Originally published: May 14, 2007
The team was happy to be together. Forty-six folks from eight different offices, traveling from all over the world, had come together for their annual meeting.
They were excited to be there. It was good to see faces of people who were often just an email address or voice on a conference call. It was nice to reflect on all the great things they’d accomplished.
Over the past 3 years, the team worked diligently on server reliability, eliminating dead links, and consistent navigation and branding across all 200 of the sub-sites. They’d installed a new enterprise-wide content management system, a better process for editorial work, and new application tools to help their franchise owners sell more high-margin products. By all measures, the web site had become a critical element in their multi-national business.
Yet there was still an unsettled tone amongst the group. Given all the progress they’d made, they felt they still had a long way to go. They weren’t sure what the next step was.
"Users are our first priority," is the executive team’s battle cry. Yet, when the priorities came down from above, they seemed to focus on business unit needs and technology solutions. Somewhere, in all those priorities, the first priority got lost.
It wasn’t that the team wanted to ignore the users. It’s just the demands of the business units they served and the constraints from IT made serving the users take a back seat. In the day-to-day hustle-and-bustle, the long-term perspective gets lost.
When the long-term perspective vanishes, it becomes difficult to feel like you’ve made any significant progress. Sure, you’ll have checked many items off the ever-growing to-do list, but have you really improved how the business serves its customers?
To solve this, many teams are turning to an old tool: creating an experience vision.
When you create an experience vision, you try to picture mentally what the experience of using your design will be like at some point in the future. As we conduct our research exploring best practices for experience design, we’ve discovered that nearly every successful team has actively created an experience vision that they frequently refer to. Often their visions are for experiences five or ten years in the future.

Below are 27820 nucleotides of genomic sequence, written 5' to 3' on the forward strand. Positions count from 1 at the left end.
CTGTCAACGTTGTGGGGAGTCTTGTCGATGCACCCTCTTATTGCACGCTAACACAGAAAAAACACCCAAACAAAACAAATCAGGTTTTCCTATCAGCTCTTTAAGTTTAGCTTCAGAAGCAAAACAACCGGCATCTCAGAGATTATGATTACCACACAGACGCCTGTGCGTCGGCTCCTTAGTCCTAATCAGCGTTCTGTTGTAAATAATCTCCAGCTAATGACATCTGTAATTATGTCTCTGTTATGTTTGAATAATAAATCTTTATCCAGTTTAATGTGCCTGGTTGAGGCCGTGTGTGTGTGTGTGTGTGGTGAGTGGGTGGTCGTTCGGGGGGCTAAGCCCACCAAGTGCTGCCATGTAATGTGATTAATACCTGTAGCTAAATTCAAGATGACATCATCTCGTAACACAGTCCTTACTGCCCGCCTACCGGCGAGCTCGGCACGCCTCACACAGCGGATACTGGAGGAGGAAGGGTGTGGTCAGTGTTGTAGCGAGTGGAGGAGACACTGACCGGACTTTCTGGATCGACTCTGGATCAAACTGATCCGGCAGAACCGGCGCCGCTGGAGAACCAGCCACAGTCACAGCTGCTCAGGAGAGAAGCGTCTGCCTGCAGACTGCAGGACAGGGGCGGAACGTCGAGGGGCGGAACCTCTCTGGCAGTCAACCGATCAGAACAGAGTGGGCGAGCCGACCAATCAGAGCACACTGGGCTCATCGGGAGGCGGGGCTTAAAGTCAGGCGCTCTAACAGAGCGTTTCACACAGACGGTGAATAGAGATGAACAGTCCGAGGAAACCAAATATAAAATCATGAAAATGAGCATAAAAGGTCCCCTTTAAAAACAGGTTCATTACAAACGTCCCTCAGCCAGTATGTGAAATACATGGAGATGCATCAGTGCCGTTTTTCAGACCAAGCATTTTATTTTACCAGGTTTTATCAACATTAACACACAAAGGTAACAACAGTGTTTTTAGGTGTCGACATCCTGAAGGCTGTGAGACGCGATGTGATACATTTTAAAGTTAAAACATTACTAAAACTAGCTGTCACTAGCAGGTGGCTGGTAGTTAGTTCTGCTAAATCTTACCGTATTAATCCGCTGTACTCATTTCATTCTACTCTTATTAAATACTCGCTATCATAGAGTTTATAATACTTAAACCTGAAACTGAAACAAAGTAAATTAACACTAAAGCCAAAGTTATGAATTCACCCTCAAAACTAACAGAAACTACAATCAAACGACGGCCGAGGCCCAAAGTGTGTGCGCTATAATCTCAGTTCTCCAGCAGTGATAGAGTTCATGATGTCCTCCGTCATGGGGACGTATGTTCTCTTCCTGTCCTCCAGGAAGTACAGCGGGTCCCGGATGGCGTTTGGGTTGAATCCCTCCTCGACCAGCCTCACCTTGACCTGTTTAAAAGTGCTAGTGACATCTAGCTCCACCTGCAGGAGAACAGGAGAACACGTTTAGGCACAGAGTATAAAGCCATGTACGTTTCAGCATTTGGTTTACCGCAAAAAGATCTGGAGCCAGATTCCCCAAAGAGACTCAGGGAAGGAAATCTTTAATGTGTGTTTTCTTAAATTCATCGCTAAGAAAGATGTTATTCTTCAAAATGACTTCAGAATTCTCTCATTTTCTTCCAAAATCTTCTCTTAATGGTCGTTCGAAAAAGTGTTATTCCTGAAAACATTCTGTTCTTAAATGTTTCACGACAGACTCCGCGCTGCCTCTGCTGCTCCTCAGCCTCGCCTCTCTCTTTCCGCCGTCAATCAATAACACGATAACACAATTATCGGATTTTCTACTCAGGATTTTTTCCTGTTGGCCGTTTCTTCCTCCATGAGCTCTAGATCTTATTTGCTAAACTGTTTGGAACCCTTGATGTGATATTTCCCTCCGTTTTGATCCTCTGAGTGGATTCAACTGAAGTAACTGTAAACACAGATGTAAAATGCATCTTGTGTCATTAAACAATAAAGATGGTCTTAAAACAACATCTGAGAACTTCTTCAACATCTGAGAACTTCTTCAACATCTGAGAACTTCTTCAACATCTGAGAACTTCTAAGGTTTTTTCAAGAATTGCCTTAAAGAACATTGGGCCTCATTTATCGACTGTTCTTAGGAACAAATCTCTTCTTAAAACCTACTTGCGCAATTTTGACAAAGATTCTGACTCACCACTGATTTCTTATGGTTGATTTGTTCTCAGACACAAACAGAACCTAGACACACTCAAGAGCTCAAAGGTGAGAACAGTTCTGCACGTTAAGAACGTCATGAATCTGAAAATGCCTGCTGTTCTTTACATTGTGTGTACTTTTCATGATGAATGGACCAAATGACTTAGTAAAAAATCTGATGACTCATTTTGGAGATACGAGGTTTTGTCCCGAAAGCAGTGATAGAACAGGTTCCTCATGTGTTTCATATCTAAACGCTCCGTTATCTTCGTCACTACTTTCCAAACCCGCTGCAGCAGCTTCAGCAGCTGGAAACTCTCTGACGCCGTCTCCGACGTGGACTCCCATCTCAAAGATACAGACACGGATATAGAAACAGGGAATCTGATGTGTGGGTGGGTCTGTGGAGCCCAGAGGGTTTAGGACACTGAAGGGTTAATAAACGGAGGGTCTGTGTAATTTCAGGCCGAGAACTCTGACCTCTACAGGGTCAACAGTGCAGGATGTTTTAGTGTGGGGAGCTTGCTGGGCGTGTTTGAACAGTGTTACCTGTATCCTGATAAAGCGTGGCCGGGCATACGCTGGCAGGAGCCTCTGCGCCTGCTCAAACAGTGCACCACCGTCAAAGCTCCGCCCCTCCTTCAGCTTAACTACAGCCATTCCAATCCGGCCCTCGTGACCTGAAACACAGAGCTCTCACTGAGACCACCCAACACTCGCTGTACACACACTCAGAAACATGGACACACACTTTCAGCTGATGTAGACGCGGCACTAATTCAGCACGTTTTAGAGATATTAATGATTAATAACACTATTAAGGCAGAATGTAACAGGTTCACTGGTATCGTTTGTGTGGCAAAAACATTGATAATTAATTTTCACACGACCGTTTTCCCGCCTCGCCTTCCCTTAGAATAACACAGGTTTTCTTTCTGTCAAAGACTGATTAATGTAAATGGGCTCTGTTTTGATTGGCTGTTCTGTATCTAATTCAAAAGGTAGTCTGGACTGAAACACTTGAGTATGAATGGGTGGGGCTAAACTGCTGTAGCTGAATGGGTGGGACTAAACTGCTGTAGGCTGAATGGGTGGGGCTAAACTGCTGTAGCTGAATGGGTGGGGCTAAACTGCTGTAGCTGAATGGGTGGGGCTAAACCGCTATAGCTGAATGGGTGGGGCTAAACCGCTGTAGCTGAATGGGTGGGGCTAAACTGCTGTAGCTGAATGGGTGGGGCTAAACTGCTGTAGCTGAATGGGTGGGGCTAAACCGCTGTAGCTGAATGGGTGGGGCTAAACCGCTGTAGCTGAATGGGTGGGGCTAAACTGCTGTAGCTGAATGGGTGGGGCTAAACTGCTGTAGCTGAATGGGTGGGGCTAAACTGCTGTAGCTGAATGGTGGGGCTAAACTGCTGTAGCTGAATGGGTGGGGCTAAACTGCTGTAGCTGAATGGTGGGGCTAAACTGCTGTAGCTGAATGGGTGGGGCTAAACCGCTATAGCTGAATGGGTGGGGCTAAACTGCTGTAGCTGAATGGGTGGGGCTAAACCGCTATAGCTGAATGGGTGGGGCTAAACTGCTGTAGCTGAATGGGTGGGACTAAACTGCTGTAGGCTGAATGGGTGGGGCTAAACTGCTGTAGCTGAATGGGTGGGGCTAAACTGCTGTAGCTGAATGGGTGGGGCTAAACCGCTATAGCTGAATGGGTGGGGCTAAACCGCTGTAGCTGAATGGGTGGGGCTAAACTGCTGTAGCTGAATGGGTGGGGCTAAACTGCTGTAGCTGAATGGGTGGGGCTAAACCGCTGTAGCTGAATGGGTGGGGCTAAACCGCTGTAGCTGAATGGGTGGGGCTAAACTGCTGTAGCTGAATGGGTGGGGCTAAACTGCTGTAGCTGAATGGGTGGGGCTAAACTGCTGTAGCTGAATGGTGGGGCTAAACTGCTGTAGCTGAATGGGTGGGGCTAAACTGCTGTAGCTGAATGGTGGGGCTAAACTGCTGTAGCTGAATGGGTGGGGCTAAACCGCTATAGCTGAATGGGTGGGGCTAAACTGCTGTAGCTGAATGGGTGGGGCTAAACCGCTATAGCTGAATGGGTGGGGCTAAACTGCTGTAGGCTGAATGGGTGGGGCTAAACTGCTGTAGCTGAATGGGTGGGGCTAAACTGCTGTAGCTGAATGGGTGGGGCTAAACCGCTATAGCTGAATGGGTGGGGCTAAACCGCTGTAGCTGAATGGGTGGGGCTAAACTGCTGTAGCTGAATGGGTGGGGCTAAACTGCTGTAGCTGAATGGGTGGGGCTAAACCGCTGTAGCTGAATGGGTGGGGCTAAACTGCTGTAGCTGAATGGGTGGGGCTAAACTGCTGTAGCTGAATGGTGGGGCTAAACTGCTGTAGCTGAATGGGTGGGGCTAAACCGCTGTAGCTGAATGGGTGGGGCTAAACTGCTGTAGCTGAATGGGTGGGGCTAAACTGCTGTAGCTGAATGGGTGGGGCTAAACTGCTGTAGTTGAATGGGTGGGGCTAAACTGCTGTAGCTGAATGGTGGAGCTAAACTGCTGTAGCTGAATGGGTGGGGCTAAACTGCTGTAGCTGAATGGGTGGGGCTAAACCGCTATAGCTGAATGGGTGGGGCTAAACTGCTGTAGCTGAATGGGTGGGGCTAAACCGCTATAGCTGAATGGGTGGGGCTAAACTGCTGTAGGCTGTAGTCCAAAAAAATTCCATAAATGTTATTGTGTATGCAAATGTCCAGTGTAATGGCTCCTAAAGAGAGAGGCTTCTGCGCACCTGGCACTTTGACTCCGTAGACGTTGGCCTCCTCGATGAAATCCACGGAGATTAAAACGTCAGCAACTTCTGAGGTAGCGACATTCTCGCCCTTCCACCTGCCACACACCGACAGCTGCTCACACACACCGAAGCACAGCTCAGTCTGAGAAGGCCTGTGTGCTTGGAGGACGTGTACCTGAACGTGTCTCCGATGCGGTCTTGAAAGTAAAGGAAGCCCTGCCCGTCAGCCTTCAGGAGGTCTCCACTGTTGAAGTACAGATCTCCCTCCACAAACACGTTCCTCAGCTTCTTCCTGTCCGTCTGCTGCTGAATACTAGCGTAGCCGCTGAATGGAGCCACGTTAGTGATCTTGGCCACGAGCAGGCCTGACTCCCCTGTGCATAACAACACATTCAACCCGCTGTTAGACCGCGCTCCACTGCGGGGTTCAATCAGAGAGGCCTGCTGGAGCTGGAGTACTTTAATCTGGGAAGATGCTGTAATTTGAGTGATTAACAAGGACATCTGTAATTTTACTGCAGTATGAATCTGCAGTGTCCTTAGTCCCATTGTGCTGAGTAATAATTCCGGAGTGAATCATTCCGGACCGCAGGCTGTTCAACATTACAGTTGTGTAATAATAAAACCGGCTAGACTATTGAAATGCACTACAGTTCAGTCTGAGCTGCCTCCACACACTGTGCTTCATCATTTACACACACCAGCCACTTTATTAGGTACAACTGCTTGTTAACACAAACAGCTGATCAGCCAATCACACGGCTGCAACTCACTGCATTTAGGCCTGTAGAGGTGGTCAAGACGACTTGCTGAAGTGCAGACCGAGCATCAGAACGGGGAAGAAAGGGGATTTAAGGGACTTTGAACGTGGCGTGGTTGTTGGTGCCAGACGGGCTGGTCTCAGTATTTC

These visions act like a flag stuck into the sand somewhere on the horizon. The team can clearly see the flag, yet it’s far enough away that they won’t reach it any time soon. Because the flag is clearly visible, the team knows if every step they take brings them closer or farther away. If the flag weren’t visible, the team wouldn’t know and could wander off in an undesirable direction.
Having a clear vision helps the team understand if changes are moving them in the right direction or not. Occasionally, due to pressing business needs, a design change is going to move the team away from the vision. However, if everyone understands the vision, they’ll know when this is happening and can act to correct it. More often, choices are available and the team can choose the option which best serves the experience vision.
The experience visions of the successful teams all have the following qualities:
A few of the organizations we’ve studied have one or two people at the top of the organization that just know what the vision should be. One company that immediately comes to mind is Apple, who has Steve Jobs and Jonathan Ive as their visionaries. Apple’s success with the new generation of Macs and the iPod (and possibly the iPhone) comes directly from the visions that Steve and Jonathan have handed down.
However, most organizations don’t have a visionary at the top of the organization. These organizations need to get their inspiration from someplace else.
When no visionary is present, most teams find their inspiration from in-depth research of latent user needs and desires. Latent needs are things users can’t elaborate on their own, because they don’t know what’s possible. For example, few people would’ve told researchers they wanted home-delivered DVDs. However, through careful research, the team at Netflix saw how miserable many people were with the video store experience and created a solution that would catapult their business to the head of video rental industry.